DateTime "null" value – Dev

The best answers to the question “DateTime "null" value” in the category Dev.

QUESTION:

I’ve been searching a lot but couldn’t find a solution. How do you deal with a DateTime that should be able to contain an uninitialized value (equivalent to null)? I have a class which might have a DateTime property value set or not. I was thinking of initializing the property holder to DateTime.MinValue, which then could easily be checked. I guess this is a quite common question, how do you do that?

ANSWER:

If you’re using .NET 2.0 (or later) you can use the nullable type:

DateTime? dt = null;

or

Nullable<DateTime> dt = null;

then later:

dt = new DateTime();

And you can check the value with:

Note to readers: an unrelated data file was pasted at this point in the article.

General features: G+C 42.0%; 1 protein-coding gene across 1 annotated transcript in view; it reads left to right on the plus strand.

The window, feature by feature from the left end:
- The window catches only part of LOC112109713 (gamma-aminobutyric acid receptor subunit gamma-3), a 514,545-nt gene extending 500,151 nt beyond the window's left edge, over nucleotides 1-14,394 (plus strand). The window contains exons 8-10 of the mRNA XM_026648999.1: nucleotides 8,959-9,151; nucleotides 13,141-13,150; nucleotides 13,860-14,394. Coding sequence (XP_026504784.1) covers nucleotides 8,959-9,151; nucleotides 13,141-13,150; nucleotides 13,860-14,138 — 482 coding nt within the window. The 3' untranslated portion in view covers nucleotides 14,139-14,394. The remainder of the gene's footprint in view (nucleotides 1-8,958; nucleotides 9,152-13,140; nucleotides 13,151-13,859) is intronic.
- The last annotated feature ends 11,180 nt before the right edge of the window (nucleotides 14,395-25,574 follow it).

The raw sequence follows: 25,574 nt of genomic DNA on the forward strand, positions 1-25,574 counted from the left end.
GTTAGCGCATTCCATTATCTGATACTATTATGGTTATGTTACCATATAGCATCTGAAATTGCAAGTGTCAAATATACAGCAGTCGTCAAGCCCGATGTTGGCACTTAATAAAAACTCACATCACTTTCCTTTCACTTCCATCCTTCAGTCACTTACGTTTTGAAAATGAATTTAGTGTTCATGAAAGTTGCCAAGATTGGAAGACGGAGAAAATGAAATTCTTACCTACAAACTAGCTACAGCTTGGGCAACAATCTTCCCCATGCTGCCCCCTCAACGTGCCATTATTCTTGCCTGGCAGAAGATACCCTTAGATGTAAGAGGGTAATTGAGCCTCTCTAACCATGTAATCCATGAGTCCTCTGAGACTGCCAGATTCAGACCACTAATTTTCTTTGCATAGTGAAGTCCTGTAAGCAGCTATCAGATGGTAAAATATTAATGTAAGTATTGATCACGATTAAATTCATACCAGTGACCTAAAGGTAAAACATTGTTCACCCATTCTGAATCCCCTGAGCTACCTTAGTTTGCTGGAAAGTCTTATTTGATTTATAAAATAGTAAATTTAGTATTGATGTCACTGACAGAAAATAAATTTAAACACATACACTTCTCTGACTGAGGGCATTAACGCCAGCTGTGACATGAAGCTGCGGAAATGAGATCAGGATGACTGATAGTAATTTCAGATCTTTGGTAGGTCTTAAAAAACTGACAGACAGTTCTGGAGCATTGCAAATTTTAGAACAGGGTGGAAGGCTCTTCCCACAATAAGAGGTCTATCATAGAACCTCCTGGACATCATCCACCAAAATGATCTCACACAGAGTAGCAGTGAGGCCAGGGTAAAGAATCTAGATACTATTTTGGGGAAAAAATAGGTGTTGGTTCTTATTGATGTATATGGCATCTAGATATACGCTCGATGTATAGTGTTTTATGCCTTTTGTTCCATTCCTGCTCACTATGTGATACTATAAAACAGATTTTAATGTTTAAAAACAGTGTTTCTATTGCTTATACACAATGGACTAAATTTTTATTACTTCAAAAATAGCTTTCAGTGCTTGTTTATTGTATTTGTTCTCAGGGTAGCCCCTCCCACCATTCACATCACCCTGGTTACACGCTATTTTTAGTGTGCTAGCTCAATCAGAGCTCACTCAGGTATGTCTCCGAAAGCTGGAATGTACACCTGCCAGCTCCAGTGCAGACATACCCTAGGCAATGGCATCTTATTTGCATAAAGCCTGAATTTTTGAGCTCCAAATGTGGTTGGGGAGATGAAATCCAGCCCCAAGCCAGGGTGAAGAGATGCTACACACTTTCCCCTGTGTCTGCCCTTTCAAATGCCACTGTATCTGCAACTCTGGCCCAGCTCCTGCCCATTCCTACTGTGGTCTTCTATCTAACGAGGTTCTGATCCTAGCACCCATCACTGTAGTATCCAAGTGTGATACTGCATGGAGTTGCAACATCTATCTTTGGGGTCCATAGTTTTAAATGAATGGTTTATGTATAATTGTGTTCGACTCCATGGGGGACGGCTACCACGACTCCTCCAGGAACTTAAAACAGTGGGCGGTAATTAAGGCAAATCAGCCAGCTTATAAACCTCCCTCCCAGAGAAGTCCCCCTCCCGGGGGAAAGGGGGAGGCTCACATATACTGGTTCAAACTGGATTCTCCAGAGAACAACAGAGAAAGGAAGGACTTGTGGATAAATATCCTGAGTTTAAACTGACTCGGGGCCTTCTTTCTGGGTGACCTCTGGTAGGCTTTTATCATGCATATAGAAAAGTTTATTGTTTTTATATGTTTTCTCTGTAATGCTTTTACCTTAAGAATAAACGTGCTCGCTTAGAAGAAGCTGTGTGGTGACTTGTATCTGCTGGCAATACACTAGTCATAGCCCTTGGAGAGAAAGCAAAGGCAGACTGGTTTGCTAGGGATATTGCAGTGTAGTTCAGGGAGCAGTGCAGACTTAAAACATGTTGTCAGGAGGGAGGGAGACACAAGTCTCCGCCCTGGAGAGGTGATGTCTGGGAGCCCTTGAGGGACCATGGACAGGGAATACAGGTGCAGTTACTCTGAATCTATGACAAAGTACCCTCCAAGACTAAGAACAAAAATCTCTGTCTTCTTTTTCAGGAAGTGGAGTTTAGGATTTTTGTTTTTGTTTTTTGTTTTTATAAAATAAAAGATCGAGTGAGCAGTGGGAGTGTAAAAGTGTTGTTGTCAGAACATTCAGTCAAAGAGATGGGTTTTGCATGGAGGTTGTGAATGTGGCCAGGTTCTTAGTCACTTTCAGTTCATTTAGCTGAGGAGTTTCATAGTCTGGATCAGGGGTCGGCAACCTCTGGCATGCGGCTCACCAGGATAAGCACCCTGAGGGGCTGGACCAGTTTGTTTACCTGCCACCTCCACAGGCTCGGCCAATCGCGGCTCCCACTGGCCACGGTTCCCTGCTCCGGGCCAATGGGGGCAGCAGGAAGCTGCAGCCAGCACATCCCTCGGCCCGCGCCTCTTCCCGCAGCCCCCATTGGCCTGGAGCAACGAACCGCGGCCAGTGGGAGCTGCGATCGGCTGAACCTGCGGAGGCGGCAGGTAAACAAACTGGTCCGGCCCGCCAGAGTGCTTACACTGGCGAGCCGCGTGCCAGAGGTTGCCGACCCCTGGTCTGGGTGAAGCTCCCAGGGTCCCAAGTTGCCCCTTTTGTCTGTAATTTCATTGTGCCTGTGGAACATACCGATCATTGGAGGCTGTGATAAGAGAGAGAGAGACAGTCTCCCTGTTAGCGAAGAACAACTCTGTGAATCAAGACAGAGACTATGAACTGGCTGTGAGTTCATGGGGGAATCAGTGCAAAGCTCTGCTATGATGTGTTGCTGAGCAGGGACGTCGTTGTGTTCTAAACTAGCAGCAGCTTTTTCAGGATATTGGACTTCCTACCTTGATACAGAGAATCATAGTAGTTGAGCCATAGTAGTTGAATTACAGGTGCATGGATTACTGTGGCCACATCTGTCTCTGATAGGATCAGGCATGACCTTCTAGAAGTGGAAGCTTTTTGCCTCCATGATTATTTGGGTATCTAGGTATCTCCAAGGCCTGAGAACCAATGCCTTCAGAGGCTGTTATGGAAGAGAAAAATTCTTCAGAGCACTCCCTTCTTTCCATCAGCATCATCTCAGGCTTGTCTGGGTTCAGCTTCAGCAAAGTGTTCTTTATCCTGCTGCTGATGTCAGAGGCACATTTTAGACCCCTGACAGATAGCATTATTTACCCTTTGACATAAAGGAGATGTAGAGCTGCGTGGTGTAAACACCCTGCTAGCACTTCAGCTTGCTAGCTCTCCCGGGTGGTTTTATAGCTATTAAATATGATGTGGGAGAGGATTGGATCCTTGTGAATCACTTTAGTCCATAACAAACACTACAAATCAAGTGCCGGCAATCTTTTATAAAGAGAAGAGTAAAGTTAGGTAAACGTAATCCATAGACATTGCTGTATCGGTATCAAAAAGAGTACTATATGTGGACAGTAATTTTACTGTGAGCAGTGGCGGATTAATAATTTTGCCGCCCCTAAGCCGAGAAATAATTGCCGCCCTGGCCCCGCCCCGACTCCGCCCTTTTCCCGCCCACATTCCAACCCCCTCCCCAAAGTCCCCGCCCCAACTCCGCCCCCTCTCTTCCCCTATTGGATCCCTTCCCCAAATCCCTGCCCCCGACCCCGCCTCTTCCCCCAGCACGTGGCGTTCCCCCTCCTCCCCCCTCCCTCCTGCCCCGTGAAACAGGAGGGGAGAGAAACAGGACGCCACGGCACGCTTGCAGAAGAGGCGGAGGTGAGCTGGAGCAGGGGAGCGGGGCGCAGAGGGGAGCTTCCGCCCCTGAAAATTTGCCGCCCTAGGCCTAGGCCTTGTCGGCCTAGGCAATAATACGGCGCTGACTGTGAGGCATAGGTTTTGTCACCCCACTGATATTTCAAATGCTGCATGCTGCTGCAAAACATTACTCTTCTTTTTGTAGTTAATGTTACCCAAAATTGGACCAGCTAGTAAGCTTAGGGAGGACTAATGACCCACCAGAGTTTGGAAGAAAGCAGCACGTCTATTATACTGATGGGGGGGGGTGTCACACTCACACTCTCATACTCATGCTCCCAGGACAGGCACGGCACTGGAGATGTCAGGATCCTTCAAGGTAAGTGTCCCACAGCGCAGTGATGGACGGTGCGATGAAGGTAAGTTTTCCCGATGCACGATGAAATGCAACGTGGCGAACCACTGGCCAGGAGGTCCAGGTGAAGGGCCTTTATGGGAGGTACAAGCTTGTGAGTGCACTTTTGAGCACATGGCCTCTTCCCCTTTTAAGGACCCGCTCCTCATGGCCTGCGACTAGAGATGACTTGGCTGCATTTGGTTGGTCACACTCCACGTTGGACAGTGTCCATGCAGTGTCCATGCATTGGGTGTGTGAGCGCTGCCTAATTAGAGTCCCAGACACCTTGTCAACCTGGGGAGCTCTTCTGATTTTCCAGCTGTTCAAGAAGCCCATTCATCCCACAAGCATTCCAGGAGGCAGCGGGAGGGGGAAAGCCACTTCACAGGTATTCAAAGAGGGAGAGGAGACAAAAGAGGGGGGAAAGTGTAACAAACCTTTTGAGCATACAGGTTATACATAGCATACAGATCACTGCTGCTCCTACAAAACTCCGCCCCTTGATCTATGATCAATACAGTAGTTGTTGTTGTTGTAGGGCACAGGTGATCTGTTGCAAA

if (dt.HasValue)
{
  // Do something with dt.Value
}

Or you can use it like:

DateTime dt2 = dt ?? DateTime.MinValue;

You can read more here:
http://msdn.microsoft.com/en-us/library/b3h38hb0.aspx

ANSWER:

For normal DateTimes, if you don’t initialize them at all then they will match DateTime.MinValue, because it is a value type rather than a reference type.

You can also use a nullable DateTime, like this:

DateTime? MyNullableDate;

Or the longer form:

Nullable<DateTime> MyNullableDate;

And, finally, there’s a built in way to reference the default of any type. This returns null for reference types, but for our DateTime example it will return the same as DateTime.MinValue:

default(DateTime)

or, in more recent versions of C#,

default

ANSWER:

Following way works as well

myClass.PublishDate = toPublish ? DateTime.Now : (DateTime?)null;

Please note that property PublishDate should be DateTime?

ANSWER:

DateTime? MyDateTime{get;set;}

MyDateTime = (dr["f1"] == DBNull.Value) ? (DateTime?)null : ((DateTime)dr["f1"]);